Frequent commenter FrMichael mentioned Pope Francis in a comment, referring to …
… the endless self-citation he is apt to do …
Here’s how the last three popes come out citing their own works in proportion to the total number of footnotes and references. It seems Pope Francis is the mean, not the extreme:
- John Paul II: 29 self-citation and 182 total footnotes. 16% proportion.
- Benedict XVI: 22 self-citations and 256 total footnotes. 9% proportion.
- Francis: 48 self-citations and 391 total footnotes. 12% proportion.
To be clear, I didn’t scan for ibidem references in any of these documents, so all of these are low estimates.
I’m aware that FrMichael is not the sum of critics of the Holy Father. But let’s remember that every public critic is part of the overall narrative. The most common criticism I’ve read is that the Holy Father has a ghostwriter. That can be presented as bad news. God has never seemed to think so. Jesus had four, and those are only the authorized ones.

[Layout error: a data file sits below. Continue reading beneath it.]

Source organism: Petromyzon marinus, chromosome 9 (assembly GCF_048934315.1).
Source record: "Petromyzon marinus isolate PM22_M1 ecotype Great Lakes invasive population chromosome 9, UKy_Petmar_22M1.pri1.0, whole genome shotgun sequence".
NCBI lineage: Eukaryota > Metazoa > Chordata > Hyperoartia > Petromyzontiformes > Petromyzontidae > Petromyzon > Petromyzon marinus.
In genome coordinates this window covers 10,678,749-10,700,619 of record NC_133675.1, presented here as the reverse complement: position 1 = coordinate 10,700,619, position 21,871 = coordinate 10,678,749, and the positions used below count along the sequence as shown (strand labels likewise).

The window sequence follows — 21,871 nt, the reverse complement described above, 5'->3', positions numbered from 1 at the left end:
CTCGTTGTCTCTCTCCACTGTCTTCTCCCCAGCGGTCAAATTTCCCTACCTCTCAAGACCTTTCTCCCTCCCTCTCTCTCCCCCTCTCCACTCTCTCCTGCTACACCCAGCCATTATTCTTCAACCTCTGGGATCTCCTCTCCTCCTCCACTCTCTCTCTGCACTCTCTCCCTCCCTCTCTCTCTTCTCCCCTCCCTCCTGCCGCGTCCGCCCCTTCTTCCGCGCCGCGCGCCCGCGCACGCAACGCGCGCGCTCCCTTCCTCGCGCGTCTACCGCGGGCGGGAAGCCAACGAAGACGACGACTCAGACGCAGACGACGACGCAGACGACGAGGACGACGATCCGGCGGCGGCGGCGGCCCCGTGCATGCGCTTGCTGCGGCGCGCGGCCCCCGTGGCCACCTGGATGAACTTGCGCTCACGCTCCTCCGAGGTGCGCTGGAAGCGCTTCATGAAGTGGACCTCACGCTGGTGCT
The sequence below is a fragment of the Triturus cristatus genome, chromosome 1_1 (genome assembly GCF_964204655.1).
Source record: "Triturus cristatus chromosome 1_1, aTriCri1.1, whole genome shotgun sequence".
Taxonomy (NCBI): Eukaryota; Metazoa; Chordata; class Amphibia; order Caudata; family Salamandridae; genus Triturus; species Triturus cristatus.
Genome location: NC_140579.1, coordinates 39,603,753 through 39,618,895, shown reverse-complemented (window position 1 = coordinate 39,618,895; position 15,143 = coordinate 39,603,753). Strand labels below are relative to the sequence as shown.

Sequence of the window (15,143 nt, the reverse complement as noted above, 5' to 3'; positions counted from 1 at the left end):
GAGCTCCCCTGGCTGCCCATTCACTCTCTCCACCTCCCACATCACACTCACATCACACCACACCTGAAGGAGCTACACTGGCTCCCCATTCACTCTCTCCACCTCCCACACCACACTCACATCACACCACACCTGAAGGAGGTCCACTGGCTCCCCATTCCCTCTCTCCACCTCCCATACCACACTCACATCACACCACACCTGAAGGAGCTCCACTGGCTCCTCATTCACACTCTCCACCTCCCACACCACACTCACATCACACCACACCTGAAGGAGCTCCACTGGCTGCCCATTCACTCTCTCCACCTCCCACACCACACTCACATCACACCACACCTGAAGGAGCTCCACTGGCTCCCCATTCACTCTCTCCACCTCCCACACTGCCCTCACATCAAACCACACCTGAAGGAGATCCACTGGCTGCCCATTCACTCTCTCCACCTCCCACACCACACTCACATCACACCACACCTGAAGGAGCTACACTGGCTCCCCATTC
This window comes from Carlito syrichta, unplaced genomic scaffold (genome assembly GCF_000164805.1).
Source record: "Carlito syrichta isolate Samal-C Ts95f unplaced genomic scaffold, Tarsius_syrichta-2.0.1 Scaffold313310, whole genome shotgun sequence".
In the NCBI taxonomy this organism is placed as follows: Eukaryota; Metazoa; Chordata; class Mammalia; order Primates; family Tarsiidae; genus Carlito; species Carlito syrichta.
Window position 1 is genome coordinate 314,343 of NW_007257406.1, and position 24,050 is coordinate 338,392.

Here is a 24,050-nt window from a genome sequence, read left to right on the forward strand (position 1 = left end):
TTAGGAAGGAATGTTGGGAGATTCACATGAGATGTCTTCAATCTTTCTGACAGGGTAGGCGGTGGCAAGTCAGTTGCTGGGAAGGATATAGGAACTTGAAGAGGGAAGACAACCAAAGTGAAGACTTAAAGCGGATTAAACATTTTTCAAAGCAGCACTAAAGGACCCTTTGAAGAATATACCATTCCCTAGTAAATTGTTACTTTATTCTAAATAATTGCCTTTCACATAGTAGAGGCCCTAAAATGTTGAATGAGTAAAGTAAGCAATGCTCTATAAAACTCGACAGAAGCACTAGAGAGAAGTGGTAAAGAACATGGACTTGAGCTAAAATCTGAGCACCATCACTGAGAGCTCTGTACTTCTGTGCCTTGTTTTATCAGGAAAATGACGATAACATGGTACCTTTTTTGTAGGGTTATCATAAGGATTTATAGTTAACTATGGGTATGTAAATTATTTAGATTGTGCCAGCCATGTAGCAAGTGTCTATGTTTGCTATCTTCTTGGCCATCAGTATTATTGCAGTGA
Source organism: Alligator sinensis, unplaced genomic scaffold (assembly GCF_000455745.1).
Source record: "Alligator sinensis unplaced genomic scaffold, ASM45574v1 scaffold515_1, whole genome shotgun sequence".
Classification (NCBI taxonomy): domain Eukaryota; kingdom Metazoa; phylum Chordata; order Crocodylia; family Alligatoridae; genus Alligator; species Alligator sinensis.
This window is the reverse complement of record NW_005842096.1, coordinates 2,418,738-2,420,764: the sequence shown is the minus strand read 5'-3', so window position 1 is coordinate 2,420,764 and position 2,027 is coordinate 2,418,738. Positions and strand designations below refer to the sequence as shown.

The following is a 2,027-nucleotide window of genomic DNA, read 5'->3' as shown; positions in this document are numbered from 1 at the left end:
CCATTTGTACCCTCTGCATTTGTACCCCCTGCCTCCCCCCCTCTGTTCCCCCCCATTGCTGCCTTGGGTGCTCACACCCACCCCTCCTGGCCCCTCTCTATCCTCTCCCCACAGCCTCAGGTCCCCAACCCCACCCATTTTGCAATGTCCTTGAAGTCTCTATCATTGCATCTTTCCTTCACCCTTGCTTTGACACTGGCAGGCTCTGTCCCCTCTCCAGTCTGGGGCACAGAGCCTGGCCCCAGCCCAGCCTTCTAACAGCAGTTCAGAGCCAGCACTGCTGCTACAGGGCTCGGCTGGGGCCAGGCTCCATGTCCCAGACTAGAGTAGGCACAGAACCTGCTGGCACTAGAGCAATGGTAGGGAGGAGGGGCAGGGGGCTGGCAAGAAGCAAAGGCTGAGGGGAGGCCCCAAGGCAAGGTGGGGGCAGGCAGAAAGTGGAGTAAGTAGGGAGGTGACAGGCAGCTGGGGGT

In this age of rampant and easy criticism (and I confess my own part in that) as we engage it, we can consider the questions: is it true, is it kind, is it necessary? I’d think any third party would want to apply this as she or he reads the commentary of another. Especially now in the era of President Trump, and that goes for both sides.